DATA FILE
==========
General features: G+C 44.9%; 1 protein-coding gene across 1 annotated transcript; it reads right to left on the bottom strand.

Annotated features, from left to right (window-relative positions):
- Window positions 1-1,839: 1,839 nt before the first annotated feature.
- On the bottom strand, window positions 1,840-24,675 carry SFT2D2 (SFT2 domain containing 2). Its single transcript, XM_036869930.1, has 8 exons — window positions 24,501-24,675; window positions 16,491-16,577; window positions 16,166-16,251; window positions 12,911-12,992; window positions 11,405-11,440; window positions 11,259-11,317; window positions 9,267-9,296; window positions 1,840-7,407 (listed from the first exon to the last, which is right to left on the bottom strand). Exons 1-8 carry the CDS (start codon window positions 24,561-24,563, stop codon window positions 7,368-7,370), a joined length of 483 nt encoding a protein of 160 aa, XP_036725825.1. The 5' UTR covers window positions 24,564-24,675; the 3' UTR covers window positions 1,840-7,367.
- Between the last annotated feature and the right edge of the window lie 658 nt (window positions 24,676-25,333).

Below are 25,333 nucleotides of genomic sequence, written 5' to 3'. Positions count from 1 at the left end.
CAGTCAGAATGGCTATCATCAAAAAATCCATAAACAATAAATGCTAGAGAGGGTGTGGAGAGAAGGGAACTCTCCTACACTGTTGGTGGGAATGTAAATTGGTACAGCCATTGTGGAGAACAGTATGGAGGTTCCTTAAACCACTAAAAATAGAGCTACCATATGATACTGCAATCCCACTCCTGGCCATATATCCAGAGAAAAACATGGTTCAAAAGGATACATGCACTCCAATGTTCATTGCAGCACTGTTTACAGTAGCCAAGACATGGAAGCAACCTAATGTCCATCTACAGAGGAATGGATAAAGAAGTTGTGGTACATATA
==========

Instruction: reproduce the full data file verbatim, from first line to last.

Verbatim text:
General features: G+C 44.9%; 1 protein-coding gene across 1 annotated transcript; it reads right to left on the bottom strand.

Annotated features, from left to right (window-relative positions):
- Window positions 1-1,839: 1,839 nt before the first annotated feature.
- On the bottom strand, window positions 1,840-24,675 carry SFT2D2 (SFT2 domain containing 2). Its single transcript, XM_036869930.1, has 8 exons — window positions 24,501-24,675; window positions 16,491-16,577; window positions 16,166-16,251; window positions 12,911-12,992; window positions 11,405-11,440; window positions 11,259-11,317; window positions 9,267-9,296; window positions 1,840-7,407 (listed from the first exon to the last, which is right to left on the bottom strand). Exons 1-8 carry the CDS (start codon window positions 24,561-24,563, stop codon window positions 7,368-7,370), a joined length of 483 nt encoding a protein of 160 aa, XP_036725825.1. The 5' UTR covers window positions 24,564-24,675; the 3' UTR covers window positions 1,840-7,367.
- Between the last annotated feature and the right edge of the window lie 658 nt (window positions 24,676-25,333).

Below are 25,333 nucleotides of genomic sequence, written 5' to 3'. Positions count from 1 at the left end.
CAGTCAGAATGGCTATCATCAAAAAATCCATAAACAATAAATGCTAGAGAGGGTGTGGAGAGAAGGGAACTCTCCTACACTGTTGGTGGGAATGTAAATTGGTACAGCCATTGTGGAGAACAGTATGGAGGTTCCTTAAACCACTAAAAATAGAGCTACCATATGATACTGCAATCCCACTCCTGGCCATATATCCAGAGAAAAACATGGTTCAAAAGGATACATGCACTCCAATGTTCATTGCAGCACTGTTTACAGTAGCCAAGACATGGAAGCAACCTAATGTCCATCTACAGAGGAATGGATAAAGAAGTTGTGGTACATATA